If there was ever going to be a year in beer to highlight the “haves” and “have nots,” might as well be 2017.
Since 2014, I’ve been pulling together a compilation of “best beer” lists from writers and publications across the U.S., taking subjective choices of what is “best” and trying to add some layers of objectivity on top. (see 2015 and 2016, too) The goal of compiling these lists into one conglomeration allows for some consensus – or at least clearer focus – of what pleased the palate of “taste makers” from around the country.
A theme that began in last year’s analysis became a full-blown trend this time around, with rarity proving to be a pivotal trait for the majority of beers included across 13 year-end “best” lists. Of 150 beers provided by brewers, writers and beer enthusiasts, there were 142 different brands included in my data set. Nearly three-quarters (74.3%) were limited one-offs or specialty releases, never to be duplicated in that same way again.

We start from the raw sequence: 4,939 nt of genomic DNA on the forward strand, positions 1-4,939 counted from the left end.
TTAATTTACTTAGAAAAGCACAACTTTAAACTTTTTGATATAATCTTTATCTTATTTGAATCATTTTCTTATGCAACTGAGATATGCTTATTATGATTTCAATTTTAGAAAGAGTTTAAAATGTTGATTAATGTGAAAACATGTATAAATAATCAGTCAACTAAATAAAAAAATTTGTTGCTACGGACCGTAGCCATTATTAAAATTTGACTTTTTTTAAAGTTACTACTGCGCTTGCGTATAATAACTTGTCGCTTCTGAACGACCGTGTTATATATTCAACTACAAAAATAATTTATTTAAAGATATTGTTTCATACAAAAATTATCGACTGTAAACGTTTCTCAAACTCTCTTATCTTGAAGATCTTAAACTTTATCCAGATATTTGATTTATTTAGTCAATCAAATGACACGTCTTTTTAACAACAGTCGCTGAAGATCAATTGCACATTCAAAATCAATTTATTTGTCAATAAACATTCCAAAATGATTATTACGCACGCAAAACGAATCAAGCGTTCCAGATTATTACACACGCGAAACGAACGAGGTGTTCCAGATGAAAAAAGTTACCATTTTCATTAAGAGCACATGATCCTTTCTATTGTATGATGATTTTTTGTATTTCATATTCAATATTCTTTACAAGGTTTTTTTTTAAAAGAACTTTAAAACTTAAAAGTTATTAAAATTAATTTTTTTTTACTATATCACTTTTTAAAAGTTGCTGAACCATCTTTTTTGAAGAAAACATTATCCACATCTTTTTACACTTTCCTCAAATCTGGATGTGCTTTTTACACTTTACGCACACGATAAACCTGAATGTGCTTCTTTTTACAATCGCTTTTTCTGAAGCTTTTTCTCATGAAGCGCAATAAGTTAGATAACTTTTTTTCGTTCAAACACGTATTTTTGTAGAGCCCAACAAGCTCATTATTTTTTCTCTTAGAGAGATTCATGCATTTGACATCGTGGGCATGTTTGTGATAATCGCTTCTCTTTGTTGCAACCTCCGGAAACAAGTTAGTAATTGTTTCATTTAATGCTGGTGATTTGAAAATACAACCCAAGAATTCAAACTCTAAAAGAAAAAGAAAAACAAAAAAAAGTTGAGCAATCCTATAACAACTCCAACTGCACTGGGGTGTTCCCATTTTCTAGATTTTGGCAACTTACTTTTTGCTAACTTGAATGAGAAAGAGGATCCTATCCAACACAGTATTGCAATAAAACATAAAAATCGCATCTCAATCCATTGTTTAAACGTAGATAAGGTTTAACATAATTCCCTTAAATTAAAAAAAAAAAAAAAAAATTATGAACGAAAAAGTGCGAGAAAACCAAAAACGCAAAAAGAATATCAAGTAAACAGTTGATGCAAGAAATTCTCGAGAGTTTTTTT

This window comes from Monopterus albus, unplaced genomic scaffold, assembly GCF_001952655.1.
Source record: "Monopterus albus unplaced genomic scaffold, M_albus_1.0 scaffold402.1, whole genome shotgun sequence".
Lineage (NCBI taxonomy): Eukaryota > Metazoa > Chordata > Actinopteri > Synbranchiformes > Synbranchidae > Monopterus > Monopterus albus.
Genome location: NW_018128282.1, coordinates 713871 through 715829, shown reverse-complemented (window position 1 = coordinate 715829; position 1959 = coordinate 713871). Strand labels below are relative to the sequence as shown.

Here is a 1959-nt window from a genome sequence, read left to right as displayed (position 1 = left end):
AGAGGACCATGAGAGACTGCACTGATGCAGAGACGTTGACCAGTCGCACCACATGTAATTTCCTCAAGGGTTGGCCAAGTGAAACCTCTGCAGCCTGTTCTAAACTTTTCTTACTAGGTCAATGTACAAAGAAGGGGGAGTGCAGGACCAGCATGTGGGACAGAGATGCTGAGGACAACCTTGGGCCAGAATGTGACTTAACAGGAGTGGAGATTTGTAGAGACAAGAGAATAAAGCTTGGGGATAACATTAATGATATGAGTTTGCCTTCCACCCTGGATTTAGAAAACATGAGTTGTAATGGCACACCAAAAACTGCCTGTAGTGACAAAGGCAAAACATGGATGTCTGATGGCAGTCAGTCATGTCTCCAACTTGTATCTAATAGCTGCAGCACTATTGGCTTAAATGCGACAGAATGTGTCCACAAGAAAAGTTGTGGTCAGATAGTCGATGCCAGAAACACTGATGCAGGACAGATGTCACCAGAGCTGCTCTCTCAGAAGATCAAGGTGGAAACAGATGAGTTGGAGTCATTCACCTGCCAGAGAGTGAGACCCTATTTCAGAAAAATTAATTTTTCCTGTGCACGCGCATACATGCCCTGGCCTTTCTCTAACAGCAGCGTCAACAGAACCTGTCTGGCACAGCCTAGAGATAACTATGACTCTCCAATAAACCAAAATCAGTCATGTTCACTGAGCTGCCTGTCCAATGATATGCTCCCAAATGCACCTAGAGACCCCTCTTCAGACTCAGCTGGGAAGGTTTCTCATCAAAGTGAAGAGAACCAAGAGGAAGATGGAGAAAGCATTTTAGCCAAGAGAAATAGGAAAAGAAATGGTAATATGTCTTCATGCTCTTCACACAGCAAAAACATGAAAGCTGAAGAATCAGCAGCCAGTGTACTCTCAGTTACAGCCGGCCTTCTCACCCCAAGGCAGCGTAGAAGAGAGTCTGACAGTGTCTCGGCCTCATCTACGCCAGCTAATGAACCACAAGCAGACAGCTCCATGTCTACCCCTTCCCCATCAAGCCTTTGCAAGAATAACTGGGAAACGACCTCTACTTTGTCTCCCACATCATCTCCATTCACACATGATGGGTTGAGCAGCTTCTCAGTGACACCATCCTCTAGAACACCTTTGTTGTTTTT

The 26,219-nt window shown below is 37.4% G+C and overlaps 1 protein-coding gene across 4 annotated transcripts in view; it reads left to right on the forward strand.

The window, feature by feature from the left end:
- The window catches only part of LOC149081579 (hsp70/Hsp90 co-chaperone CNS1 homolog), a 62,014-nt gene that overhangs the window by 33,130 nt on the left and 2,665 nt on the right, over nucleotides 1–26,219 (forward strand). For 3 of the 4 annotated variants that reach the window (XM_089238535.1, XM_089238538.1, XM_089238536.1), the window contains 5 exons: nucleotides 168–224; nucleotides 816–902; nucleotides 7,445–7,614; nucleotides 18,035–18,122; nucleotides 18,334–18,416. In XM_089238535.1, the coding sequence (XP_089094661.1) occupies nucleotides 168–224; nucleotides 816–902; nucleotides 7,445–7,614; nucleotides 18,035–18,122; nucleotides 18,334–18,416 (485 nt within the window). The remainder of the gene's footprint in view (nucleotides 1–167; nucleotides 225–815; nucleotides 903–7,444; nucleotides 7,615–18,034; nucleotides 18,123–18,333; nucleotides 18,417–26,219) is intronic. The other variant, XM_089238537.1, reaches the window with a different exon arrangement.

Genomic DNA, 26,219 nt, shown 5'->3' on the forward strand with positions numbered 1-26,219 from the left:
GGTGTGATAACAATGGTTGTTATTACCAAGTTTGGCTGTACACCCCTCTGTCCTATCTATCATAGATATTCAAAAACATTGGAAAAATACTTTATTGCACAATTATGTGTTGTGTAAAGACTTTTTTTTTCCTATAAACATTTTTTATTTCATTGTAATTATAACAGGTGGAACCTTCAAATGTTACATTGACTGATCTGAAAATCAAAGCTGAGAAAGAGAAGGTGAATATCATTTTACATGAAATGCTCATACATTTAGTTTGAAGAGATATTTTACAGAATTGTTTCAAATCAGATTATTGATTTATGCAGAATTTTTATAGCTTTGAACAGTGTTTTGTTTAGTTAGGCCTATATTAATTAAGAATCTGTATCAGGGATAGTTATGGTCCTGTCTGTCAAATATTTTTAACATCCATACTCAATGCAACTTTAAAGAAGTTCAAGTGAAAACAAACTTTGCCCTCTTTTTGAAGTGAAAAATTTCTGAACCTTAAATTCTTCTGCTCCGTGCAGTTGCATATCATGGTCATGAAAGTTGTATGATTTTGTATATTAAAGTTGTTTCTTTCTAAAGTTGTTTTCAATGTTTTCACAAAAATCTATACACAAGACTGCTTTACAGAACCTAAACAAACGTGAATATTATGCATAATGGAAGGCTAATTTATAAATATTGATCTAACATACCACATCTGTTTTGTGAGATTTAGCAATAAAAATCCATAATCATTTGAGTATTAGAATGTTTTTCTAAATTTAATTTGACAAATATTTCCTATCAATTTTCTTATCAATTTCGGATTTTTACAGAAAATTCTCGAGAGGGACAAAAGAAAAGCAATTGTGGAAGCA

An easy argument for why this might happen is simply the number of breweries (6,000+) and beers (A LOT) available to consumers, and as more people preach “drink local,” surely those local breweries will step up to provide.
Except these lists come from people exposed to beer from all over, of all availability levels, from the rarest to core lineups, and “best of” lists are seemingly getting more exclusionary year-to-year. This is not a good or bad thing, as it shows there’s phenomenal beer being made all over, but it does seem to be A Thing.